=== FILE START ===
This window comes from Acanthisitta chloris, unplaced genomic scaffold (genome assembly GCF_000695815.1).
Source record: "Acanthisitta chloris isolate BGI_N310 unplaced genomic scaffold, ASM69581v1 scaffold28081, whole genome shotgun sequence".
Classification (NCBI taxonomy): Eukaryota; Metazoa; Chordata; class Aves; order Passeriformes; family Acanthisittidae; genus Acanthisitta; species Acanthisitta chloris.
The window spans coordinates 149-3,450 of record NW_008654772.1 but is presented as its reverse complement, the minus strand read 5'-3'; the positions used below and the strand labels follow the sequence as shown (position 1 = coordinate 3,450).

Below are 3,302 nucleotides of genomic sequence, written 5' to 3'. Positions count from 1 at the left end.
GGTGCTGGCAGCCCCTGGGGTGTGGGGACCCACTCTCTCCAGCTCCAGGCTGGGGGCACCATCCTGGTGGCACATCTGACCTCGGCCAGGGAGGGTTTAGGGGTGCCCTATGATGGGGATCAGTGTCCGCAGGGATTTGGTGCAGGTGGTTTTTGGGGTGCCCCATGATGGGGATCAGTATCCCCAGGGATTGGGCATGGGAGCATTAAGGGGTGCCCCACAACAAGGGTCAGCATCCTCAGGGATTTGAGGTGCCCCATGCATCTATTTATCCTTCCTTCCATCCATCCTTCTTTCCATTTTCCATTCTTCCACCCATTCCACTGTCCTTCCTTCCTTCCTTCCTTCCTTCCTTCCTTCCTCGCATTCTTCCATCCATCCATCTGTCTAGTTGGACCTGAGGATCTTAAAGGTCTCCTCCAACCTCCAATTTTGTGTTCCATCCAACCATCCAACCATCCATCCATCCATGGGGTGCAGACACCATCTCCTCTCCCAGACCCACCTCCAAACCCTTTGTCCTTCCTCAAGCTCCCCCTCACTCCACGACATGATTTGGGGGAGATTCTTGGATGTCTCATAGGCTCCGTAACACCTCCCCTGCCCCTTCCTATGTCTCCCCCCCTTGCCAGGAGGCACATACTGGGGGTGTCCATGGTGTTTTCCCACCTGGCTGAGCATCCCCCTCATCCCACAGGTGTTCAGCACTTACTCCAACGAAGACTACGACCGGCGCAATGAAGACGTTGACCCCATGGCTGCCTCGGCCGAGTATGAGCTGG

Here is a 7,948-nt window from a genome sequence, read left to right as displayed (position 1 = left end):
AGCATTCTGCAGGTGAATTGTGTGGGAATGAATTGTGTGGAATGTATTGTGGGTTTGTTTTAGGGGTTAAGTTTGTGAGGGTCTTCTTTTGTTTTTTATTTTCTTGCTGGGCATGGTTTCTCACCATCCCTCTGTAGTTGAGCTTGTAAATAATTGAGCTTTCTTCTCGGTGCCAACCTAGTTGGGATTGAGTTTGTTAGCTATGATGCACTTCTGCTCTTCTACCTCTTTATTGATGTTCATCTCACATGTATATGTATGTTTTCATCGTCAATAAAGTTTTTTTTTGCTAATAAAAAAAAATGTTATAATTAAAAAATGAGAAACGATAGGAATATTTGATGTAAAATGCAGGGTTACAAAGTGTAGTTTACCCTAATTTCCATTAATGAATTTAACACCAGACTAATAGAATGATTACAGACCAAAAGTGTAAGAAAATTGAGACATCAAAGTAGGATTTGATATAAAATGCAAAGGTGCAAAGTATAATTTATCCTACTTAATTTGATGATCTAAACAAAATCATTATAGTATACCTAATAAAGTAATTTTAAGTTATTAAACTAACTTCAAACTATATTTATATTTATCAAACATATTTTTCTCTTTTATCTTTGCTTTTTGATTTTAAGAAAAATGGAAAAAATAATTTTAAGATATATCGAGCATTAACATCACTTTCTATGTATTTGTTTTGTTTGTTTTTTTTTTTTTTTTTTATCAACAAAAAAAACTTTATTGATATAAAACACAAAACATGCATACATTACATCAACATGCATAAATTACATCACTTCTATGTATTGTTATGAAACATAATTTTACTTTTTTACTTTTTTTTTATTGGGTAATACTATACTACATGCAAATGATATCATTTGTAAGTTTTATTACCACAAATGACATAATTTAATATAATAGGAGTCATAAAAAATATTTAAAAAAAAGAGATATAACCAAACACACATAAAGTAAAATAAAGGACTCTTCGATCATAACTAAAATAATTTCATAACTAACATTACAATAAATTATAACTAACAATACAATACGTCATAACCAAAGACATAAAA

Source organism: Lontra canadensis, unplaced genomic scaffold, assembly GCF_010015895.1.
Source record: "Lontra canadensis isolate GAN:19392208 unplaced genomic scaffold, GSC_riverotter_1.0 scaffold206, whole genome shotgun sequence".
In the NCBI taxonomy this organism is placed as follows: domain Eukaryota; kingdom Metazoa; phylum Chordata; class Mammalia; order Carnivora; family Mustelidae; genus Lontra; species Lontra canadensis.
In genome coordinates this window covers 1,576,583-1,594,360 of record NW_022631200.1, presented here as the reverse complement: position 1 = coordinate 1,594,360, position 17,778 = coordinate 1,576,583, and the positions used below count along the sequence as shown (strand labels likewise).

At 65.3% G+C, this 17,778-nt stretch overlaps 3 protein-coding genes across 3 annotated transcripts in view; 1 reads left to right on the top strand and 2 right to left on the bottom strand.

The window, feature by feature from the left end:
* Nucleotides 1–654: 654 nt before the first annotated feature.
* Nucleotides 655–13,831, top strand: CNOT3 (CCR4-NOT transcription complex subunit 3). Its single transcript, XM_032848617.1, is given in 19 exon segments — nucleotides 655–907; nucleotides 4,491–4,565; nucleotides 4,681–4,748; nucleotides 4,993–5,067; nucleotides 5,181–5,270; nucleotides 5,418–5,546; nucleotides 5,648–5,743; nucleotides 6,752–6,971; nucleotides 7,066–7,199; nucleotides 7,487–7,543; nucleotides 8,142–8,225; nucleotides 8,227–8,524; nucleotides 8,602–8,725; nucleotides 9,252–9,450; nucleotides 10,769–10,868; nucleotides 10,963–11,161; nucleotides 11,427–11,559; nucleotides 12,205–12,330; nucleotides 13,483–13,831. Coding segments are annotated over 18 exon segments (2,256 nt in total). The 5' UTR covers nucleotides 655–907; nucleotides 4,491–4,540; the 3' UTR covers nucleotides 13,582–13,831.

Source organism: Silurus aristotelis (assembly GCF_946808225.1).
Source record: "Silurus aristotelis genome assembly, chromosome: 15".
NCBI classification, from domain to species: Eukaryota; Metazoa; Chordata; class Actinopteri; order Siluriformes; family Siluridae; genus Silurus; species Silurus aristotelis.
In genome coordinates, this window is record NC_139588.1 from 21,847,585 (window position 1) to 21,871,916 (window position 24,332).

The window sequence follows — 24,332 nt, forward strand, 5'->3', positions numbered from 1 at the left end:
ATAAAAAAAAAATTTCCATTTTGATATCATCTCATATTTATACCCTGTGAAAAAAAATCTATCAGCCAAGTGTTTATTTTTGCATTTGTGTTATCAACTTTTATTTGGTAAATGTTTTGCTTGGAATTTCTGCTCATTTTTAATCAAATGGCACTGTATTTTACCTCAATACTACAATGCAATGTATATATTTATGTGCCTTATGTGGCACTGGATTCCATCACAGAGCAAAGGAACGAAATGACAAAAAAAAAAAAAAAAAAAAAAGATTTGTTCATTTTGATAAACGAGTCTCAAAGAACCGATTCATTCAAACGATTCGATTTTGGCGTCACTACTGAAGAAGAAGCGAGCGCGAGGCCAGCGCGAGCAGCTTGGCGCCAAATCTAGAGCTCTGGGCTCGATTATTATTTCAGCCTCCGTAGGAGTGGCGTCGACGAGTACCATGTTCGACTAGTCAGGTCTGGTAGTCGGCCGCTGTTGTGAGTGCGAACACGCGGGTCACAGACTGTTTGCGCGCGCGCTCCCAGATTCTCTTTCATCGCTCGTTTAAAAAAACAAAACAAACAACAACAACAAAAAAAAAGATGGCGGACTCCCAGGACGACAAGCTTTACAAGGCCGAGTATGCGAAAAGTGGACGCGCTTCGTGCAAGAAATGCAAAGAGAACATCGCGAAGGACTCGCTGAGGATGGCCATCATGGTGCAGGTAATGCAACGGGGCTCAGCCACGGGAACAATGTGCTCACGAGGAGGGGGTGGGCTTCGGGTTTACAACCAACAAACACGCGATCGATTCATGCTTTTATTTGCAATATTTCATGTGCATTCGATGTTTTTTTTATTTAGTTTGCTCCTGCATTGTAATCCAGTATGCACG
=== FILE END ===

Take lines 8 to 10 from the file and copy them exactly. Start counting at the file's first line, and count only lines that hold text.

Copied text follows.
AGCATTCTGCAGGTGAATTGTGTGGGAATGAATTGTGTGGAATGTATTGTGGGTTTGTTTTAGGGGTTAAGTTTGTGAGGGTCTTCTTTTGTTTTTTATTTTCTTGCTGGGCATGGTTTCTCACCATCCCTCTGTAGTTGAGCTTGTAAATAATTGAGCTTTCTTCTCGGTGCCAACCTAGTTGGGATTGAGTTTGTTAGCTATGATGCACTTCTGCTCTTCTACCTCTTTATTGATGTTCATCTCACATGTATATGTATGTTTTCATCGTCAATAAAGTTTTTTTTTGCTAATAAAAAAAAATGTTATAATTAAAAAATGAGAAACGATAGGAATATTTGATGTAAAATGCAGGGTTACAAAGTGTAGTTTACCCTAATTTCCATTAATGAATTTAACACCAGACTAATAGAATGATTACAGACCAAAAGTGTAAGAAAATTGAGACATCAAAGTAGGATTTGATATAAAATGCAAAGGTGCAAAGTATAATTTATCCTACTTAATTTGATGATCTAAACAAAATCATTATAGTATACCTAATAAAGTAATTTTAAGTTATTAAACTAACTTCAAACTATATTTATATTTATCAAACATATTTTTCTCTTTTATCTTTGCTTTTTGATTTTAAGAAAAATGGAAAAAATAATTTTAAGATATATCGAGCATTAACATCACTTTCTATGTATTTGTTTTGTTTGTTTTTTTTTTTTTTTTTTATCAACAAAAAAAACTTTATTGATATAAAACACAAAACATGCATACATTACATCAACATGCATAAATTACATCACTTCTATGTATTGTTATGAAACATAATTTTACTTTTTTACTTTTTTTTTATTGGGTAATACTATACTACATGCAAATGATATCATTTGTAAGTTTTATTACCACAAATGACATAATTTAATATAATAGGAGTCATAAAAAATATTTAAAAAAAAGAGATATAACCAAACACACATAAAGTAAAATAAAGGACTCTTCGATCATAACTAAAATAATTTCATAACTAACATTACAATAAATTATAACTAACAATACAATACGTCATAACCAAAGACATAAAA

Source organism: Lontra canadensis, unplaced genomic scaffold, assembly GCF_010015895.1.
Source record: "Lontra canadensis isolate GAN:19392208 unplaced genomic scaffold, GSC_riverotter_1.0 scaffold206, whole genome shotgun sequence".